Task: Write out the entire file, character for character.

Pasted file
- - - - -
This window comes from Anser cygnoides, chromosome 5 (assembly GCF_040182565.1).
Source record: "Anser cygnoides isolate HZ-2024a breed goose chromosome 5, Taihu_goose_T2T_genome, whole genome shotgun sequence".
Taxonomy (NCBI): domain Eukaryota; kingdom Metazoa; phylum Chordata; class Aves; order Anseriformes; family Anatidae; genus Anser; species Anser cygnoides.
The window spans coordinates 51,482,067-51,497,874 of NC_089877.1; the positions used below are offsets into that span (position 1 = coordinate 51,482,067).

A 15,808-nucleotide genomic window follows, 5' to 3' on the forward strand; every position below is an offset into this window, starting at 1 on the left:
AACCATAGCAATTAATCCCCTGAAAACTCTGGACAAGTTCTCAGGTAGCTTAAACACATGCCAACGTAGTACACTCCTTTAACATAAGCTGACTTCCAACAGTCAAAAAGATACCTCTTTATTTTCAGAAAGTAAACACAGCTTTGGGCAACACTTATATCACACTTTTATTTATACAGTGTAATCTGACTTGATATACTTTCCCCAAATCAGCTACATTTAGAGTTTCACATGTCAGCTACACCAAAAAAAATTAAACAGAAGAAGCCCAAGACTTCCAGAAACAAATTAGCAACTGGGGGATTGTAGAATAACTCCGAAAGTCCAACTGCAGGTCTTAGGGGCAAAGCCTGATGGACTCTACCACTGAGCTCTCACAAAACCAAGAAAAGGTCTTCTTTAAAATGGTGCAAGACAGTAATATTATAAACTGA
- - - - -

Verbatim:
This window comes from Anser cygnoides, chromosome 5 (assembly GCF_040182565.1).
Source record: "Anser cygnoides isolate HZ-2024a breed goose chromosome 5, Taihu_goose_T2T_genome, whole genome shotgun sequence".
Taxonomy (NCBI): domain Eukaryota; kingdom Metazoa; phylum Chordata; class Aves; order Anseriformes; family Anatidae; genus Anser; species Anser cygnoides.
The window spans coordinates 51,482,067-51,497,874 of NC_089877.1; the positions used below are offsets into that span (position 1 = coordinate 51,482,067).

A 15,808-nucleotide genomic window follows, 5' to 3' on the forward strand; every position below is an offset into this window, starting at 1 on the left:
AACCATAGCAATTAATCCCCTGAAAACTCTGGACAAGTTCTCAGGTAGCTTAAACACATGCCAACGTAGTACACTCCTTTAACATAAGCTGACTTCCAACAGTCAAAAAGATACCTCTTTATTTTCAGAAAGTAAACACAGCTTTGGGCAACACTTATATCACACTTTTATTTATACAGTGTAATCTGACTTGATATACTTTCCCCAAATCAGCTACATTTAGAGTTTCACATGTCAGCTACACCAAAAAAAATTAAACAGAAGAAGCCCAAGACTTCCAGAAACAAATTAGCAACTGGGGGATTGTAGAATAACTCCGAAAGTCCAACTGCAGGTCTTAGGGGCAAAGCCTGATGGACTCTACCACTGAGCTCTCACAAAACCAAGAAAAGGTCTTCTTTAAAATGGTGCAAGACAGTAATATTATAAACTGA